Launch SecureCRT and create a new session by selecting Connect from the File menu as shown below,

and click on New Session.


Fill in the fields as shown below.  In this example, the new session is called MailForward.  Instead of `teh', put in your account name on the maria cluster.


Next, click on the Advanced button next to the Hostname: field and select the Port Forwarding tab.

Click on New and fill out the fields as shown above.  Then, click Save to add it to the Current listing.  Finally,  click OK to bring up you back to the following screen.

You should see the session you have just defined.

Next, you need to create another "mail account" in your mail client program.  The example below uses Microsoft Outlook as the mail client, but the idea is the same with other mail clients.  For more details on creating a "mail account" in your mail client, click  here .

When you get to the dialog box as shown above, type in localhost for the outgoing mail server.  With the port forwarding technique, the outgoing server is always localhost.  When you are finished creating the account, you should see the following dialog box with 2 accounts defined.

You  may wish to rename your "offsite" account.  Click on Properties to rename the account as shown below.

As with your onsite account, you need a secure connection to the incoming server.  If you have not already done so, click on the Advanced tab and check the secure connection option for the incoming server.  When you're done, you should have 2 accounts - and offsite and an onsite as shown below.

Your setup is now complete.

Sending mail with the port forwarding technique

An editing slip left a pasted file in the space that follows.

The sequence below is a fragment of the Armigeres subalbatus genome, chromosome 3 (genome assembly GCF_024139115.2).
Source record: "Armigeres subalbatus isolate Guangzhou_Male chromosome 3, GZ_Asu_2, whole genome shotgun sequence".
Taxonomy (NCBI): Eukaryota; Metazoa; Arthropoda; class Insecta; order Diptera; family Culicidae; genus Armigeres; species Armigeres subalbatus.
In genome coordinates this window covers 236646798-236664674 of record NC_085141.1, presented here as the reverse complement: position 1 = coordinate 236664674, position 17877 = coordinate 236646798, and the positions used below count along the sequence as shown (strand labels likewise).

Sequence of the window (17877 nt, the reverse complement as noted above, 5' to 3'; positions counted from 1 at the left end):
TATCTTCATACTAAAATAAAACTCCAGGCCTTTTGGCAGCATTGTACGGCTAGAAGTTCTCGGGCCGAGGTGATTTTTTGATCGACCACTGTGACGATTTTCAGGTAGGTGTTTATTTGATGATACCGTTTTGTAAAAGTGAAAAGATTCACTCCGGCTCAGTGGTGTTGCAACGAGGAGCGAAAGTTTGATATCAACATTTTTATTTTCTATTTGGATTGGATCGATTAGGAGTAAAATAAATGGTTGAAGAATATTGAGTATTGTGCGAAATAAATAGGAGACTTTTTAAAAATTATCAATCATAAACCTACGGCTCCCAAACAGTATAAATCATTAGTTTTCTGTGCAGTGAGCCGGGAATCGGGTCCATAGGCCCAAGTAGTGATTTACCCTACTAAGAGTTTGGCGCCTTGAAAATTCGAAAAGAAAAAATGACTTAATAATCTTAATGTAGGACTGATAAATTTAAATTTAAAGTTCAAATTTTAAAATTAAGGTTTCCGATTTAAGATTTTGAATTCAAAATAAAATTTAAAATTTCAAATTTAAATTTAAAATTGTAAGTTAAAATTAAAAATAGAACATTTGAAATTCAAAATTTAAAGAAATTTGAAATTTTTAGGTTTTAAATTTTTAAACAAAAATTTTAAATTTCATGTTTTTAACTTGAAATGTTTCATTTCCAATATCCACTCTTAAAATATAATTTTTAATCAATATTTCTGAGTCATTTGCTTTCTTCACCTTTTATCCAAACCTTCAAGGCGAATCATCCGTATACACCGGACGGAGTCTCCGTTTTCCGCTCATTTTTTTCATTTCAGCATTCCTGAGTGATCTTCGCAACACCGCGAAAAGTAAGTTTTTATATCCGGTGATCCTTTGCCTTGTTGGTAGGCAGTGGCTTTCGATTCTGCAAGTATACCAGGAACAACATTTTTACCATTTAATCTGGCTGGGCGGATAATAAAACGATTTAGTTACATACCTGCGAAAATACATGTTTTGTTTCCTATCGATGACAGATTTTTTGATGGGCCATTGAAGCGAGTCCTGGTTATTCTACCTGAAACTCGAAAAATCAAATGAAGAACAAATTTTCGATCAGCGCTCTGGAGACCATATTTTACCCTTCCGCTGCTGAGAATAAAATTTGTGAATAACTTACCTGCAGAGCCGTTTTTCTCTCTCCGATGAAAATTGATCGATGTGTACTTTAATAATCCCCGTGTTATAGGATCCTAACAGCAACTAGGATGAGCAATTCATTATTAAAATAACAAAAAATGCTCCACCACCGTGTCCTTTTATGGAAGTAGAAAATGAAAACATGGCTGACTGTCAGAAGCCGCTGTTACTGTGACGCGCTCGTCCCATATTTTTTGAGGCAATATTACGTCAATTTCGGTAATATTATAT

In order to send mail with this technique, you need to establish an ssh connection to the maria cluster with the MailForward session.  Select Connect from the File menu.  When the following dialog box appears, select MailForward and click on the Connect button.

A dialog box will appear as shown below prompting you for your password.  This is the password to your account on the maria cluster.  Type it in.

After the ssh connection is established, you must send your mail via your "offsite account".  Instead of clicking on Send, select Send Using from the File menu and select your offsite account as shown below.


A brief technical explanation

When you establish your ssh connection with the MailForward session, you have (1) created a secure ssh connection to maria, and (2) enabled transmission of port 25 (SMTP) traffic via this ssh channel.  Your offsite account's outgoing server is localhost.  This means when you send a message, your machine will send the message to itself.  In effect, a loopback. Since SecureCRT is running the MailForward session, all port 25 traffic arriving at your machine is transmitted via the ssh channel to maria which in turn forwards it to port 25 on the division mail server.


Argonne has an arrangement with the Internet Service Provider,  Corecomm, to offer special pricing to its employees.  Click  here  for more information on obtaining an account with Corecomm.